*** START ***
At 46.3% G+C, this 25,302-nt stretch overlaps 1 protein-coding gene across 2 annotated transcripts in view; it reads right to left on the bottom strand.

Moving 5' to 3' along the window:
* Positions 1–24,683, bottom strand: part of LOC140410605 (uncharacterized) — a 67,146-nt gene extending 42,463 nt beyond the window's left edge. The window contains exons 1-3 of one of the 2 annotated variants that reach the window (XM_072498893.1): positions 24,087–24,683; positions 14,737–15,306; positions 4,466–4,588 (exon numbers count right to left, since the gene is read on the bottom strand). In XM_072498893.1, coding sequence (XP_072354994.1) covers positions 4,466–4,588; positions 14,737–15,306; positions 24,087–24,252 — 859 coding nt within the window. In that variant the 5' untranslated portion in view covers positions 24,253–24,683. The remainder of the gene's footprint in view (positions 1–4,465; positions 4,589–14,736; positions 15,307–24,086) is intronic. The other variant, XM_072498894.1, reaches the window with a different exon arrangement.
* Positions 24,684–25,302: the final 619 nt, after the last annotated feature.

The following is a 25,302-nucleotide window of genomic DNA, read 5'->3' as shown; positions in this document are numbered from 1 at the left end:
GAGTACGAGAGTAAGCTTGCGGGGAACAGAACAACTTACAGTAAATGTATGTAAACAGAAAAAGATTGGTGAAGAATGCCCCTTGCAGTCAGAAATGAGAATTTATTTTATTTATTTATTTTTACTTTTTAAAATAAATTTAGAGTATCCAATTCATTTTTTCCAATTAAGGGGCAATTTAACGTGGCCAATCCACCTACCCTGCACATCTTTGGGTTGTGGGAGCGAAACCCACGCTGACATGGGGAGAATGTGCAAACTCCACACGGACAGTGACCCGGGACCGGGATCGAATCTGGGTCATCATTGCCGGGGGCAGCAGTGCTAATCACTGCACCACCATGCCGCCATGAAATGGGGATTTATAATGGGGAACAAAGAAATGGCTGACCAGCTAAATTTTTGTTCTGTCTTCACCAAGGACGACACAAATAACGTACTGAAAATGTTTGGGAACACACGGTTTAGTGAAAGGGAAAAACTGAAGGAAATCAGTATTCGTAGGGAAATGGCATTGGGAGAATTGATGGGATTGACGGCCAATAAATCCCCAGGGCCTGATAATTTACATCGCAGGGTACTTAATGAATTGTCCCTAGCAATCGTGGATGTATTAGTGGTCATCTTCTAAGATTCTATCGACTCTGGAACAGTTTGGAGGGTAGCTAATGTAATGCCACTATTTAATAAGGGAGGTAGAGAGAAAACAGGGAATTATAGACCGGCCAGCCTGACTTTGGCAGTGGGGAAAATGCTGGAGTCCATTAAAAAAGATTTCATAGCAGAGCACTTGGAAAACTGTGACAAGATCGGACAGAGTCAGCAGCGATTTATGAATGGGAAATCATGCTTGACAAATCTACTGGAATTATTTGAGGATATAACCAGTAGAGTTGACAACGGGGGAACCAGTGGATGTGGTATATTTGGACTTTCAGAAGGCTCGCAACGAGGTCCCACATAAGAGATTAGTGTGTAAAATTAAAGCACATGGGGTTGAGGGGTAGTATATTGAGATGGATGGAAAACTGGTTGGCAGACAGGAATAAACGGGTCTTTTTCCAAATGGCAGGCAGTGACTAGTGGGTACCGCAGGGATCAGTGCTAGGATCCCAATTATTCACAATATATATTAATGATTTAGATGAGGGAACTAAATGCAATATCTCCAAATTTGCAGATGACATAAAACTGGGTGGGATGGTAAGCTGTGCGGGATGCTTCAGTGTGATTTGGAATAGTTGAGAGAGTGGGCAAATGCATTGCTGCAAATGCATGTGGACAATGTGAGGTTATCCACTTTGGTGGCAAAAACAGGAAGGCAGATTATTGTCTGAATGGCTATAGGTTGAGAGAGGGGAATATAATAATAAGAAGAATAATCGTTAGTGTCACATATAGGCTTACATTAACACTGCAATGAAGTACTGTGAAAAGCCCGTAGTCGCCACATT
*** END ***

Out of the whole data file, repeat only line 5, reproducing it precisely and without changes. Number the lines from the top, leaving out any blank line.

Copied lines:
The following is a 25,302-nucleotide window of genomic DNA, read 5'->3' as shown; positions in this document are numbered from 1 at the left end: